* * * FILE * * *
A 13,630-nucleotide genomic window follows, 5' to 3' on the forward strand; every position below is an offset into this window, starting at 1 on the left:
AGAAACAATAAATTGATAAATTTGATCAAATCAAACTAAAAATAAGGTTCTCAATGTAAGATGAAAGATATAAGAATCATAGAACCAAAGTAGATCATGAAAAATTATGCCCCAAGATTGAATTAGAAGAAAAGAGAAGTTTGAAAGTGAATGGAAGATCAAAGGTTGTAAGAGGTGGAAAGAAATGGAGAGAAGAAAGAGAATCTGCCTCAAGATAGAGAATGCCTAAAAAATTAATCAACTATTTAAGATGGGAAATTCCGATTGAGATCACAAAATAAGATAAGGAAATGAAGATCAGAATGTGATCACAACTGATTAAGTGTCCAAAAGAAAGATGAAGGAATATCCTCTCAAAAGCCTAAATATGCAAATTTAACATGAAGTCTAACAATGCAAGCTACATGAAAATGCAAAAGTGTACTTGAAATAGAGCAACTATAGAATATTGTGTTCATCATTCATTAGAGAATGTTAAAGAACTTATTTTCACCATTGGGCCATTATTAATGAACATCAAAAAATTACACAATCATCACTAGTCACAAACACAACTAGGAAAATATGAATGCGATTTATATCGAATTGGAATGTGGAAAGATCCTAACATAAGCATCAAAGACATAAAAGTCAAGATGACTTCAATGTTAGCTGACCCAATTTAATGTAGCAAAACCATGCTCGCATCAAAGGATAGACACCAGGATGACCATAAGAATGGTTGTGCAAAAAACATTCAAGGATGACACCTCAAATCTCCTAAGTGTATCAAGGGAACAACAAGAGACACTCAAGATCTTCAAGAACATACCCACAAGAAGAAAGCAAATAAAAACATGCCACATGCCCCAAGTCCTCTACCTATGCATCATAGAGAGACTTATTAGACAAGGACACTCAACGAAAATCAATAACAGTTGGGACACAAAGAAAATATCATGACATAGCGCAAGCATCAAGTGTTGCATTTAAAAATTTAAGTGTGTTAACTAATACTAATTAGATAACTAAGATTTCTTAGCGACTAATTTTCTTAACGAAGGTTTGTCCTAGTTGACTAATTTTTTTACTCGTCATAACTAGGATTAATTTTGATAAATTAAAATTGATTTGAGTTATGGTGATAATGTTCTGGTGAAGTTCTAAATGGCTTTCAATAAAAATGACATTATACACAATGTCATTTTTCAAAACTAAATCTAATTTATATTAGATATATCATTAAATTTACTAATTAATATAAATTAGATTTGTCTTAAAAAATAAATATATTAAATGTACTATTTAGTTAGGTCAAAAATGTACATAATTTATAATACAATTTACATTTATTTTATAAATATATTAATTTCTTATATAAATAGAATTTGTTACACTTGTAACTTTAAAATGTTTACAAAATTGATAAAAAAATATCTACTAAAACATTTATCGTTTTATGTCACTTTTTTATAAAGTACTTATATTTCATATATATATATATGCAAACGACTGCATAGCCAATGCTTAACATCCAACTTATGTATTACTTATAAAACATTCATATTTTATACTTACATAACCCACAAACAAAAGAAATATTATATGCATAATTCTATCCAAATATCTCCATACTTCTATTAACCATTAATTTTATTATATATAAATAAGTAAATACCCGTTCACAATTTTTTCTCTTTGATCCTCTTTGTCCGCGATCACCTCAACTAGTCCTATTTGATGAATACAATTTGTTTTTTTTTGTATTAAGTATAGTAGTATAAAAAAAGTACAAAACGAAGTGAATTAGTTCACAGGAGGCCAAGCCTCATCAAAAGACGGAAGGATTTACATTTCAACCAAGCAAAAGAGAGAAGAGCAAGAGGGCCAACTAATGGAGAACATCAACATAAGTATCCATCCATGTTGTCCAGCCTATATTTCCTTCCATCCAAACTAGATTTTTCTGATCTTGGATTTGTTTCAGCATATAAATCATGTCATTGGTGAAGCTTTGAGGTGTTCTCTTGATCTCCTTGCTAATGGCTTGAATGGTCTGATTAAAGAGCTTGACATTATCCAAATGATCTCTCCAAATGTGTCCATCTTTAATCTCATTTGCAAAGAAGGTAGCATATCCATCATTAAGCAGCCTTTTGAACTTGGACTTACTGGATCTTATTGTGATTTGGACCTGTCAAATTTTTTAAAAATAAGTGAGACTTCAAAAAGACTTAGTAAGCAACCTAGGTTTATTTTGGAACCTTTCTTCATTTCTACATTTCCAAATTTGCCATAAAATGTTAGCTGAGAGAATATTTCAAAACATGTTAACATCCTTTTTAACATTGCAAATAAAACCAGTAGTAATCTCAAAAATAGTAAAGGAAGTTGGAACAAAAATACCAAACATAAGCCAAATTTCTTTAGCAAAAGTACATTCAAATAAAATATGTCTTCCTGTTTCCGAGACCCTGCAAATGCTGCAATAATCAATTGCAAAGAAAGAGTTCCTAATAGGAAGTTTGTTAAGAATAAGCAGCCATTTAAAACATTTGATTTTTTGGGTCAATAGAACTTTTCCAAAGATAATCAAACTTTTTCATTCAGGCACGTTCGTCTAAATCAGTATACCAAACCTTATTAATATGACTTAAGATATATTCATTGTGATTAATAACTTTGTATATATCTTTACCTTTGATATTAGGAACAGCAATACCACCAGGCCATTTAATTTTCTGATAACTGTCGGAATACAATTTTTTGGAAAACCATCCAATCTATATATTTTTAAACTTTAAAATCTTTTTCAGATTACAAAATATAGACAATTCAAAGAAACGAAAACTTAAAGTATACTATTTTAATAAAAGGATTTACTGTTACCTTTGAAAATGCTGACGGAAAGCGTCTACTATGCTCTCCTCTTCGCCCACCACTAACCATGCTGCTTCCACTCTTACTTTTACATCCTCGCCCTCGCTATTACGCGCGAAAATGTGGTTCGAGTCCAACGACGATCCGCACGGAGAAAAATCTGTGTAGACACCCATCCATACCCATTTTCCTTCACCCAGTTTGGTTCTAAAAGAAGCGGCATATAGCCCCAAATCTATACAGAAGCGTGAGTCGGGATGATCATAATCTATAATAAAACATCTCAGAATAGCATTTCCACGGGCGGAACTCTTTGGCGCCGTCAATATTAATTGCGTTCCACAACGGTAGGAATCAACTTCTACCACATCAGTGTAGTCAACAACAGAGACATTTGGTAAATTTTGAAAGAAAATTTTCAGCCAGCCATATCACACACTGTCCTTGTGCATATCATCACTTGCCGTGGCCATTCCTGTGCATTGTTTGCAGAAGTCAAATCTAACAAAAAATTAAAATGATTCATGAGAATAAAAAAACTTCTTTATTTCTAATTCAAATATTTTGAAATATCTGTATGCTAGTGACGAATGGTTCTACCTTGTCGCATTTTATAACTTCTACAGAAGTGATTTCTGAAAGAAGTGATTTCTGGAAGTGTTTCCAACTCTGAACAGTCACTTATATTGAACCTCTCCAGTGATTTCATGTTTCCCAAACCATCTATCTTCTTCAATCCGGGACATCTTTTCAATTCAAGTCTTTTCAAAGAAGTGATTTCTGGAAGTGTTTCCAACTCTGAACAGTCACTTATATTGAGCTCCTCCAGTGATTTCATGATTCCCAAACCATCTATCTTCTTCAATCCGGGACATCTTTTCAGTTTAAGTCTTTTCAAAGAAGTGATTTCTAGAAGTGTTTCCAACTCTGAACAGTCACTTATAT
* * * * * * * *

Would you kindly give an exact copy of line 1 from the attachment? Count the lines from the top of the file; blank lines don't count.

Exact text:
A 13,630-nucleotide genomic window follows, 5' to 3' on the forward strand; every position below is an offset into this window, starting at 1 on the left: